Introduction: Smart Robot Car
I've tinkered around with Arduino and other microcontrollers for years, and was recently asked if I'd be interested in teaching a class on building a simple autonomous robot car. The "UCTRONICS Smart Robot Car Kit" is the kit that was settled on for the class. The material list should be common enough to purchase individually if the kit can no longer be found.
This project took me about 3 hours to complete in addition to taking the photos and being distracted by my 6 year old daughter and 10 month old son.
Step 1: Gather Materials and Tools
- Arduino UNO R3
- L293D motor drive shield
- HC-SR04 ultrasonic sensor
- holder for HC-SR04
- TowerPro SG90 servo motor
- SG90 servo arms
- mount for HC-SR04 and SG90 servo
- 2 gear motors (1:48) 3V-6V DC
- 2 tire wheels (65mm)
- wheel mounts
- 2 speed encoders
- caster wheel
- 4 AA battery pack
- rocker switch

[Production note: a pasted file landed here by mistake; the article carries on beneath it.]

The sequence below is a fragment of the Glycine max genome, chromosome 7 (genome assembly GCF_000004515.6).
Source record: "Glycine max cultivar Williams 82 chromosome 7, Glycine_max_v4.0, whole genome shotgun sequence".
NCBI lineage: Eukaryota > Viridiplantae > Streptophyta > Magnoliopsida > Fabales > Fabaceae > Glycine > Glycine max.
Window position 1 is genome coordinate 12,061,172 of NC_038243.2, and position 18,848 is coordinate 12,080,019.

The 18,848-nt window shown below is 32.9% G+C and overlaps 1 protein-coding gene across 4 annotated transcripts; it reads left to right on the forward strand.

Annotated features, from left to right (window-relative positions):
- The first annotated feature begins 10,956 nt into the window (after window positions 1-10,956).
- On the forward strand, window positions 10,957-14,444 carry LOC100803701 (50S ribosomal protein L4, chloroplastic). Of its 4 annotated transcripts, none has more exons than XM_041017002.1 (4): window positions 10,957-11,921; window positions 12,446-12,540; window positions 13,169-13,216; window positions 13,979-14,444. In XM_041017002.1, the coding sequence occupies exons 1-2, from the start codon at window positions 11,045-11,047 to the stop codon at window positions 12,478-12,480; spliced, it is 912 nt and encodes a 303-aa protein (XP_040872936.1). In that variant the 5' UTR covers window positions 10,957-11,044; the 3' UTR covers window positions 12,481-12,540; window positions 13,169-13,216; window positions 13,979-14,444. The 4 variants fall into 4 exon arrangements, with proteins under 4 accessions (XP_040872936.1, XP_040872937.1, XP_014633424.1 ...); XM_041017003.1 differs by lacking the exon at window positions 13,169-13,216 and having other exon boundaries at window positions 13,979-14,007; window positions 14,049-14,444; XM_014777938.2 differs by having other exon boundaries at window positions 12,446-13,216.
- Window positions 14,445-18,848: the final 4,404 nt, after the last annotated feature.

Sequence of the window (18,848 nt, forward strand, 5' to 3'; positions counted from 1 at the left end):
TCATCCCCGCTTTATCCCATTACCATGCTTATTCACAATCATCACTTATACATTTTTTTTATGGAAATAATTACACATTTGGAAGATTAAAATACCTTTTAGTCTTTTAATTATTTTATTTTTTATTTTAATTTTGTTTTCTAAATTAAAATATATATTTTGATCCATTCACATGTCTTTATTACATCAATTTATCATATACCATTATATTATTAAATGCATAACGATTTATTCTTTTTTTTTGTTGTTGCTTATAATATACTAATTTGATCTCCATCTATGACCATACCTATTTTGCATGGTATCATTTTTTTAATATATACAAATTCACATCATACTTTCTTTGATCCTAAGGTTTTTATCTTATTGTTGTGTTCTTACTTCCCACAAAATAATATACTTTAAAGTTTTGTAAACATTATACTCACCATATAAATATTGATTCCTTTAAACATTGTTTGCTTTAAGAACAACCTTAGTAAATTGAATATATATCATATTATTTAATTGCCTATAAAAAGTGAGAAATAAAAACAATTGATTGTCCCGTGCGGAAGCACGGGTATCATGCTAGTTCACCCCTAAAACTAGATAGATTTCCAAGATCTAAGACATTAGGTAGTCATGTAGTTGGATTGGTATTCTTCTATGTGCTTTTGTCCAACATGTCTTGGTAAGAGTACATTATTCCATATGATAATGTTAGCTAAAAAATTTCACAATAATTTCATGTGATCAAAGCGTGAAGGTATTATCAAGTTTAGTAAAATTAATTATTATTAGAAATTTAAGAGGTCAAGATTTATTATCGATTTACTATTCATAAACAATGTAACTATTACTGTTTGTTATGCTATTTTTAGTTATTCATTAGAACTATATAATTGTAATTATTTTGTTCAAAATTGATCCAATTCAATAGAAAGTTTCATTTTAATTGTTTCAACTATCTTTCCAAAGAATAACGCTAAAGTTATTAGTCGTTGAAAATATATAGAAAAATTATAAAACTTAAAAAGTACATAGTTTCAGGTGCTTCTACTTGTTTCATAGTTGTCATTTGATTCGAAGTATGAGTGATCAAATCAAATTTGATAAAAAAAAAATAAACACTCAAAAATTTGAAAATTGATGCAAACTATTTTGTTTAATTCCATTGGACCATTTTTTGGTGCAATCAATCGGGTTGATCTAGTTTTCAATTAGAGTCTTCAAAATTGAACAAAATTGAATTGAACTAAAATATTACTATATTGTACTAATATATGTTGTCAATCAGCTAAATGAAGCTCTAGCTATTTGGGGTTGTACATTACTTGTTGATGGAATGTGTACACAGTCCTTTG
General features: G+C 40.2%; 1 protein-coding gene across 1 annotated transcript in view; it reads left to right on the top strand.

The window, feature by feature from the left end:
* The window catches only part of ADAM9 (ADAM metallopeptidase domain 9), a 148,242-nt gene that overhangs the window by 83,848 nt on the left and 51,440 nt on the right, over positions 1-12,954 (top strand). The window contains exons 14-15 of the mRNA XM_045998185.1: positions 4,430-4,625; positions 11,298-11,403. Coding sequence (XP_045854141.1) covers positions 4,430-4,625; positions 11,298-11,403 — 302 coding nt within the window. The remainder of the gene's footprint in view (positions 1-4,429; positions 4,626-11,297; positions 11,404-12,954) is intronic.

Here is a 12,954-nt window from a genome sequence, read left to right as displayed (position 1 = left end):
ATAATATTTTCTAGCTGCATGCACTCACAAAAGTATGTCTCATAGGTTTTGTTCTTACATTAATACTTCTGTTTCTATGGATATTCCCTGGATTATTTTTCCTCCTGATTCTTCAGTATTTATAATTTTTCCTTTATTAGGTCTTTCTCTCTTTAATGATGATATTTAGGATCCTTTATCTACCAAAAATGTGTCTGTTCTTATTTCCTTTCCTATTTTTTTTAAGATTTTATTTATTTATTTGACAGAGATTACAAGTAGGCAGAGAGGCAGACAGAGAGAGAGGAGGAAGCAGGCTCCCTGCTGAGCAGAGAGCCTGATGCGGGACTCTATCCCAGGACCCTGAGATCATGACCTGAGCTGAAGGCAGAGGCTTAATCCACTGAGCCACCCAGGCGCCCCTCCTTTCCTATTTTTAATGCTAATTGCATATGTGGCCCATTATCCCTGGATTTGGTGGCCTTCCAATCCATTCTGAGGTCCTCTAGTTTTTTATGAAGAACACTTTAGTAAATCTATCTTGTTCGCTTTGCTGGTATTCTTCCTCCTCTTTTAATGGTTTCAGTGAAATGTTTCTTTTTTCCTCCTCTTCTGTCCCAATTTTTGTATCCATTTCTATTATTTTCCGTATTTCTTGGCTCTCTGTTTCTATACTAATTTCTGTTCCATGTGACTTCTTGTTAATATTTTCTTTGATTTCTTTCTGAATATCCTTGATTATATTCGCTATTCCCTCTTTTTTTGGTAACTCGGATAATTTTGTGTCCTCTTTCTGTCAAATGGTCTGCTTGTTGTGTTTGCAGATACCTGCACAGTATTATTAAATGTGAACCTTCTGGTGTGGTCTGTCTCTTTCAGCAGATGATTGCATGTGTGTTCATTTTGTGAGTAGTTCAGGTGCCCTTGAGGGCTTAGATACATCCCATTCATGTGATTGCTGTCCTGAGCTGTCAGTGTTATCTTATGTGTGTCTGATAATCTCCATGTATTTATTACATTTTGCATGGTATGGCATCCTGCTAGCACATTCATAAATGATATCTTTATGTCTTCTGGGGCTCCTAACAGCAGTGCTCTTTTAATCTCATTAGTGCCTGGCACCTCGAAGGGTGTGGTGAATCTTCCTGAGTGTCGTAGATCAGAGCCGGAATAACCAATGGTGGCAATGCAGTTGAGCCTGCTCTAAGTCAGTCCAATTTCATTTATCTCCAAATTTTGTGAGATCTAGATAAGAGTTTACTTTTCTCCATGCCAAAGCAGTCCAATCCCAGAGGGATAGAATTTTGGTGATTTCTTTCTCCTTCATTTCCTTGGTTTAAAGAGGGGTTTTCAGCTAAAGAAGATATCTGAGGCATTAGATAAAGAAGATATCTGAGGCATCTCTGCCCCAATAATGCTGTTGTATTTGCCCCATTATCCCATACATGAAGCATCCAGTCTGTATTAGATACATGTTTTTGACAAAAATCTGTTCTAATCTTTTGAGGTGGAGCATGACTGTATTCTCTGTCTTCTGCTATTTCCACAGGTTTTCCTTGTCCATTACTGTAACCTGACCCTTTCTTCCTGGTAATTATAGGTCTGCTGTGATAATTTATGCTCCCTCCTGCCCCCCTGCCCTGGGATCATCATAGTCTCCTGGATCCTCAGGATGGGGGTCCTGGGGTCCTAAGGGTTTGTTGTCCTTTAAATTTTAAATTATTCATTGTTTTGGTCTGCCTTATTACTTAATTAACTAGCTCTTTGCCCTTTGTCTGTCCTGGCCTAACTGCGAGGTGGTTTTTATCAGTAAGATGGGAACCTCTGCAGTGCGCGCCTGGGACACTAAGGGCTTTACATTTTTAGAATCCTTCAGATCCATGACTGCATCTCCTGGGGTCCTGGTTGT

- car chassis
- extender nuts
- male headers
- 4 AA batteries
- 9v battery (optional)
- 9v battery power cord (optional)
- soldering iron (Weller WLC100)
- silver bearing solder
- solder wick
- Phillips-head screwdriver
- needle nose pliers
- wire stripper
- breadboard or foam pad (optional)
- multimeter (optional)
- Arduino IDE
- USB cable A-male to B-male
Step 2: Prepare Servo Mount
Peal off the protected paper from servo mount.
Secure servo to mount with 2 screws and 2 nuts.
Step 3: Prepare Ultrasonic Sensor Holder
Carefully slide the ultrasonic sensor holder around the transmitter and receiver protrusions.
You may need to file the holder holes or bend the transmitter and receiver to get it to fit.
Step 4: Solder Header Pins to Motor Drive Shield
Solder the header pins into the motor drive shield.
We will need 4 additional pins for the ultrasonic sensor: a power source, ground, I/O pin (in this cases analog pin 5), and pin 2 (for programming the interrupt when the sensor is ready to calculate the distance).
Alternatively, you could sandwich the wires between the shield and Arduino if soldering is not your thing.
Step 5: Attach Motors to Chassis
Remove any connections from the ends of the wires to expose bare wire.
Tin the wire with solder and solder them to the motor terminals.
Slide the motor mounts through the chassis and secure each motor with 2 screws and 2 nuts.
Attach the speed encoders to the inside part of the motor.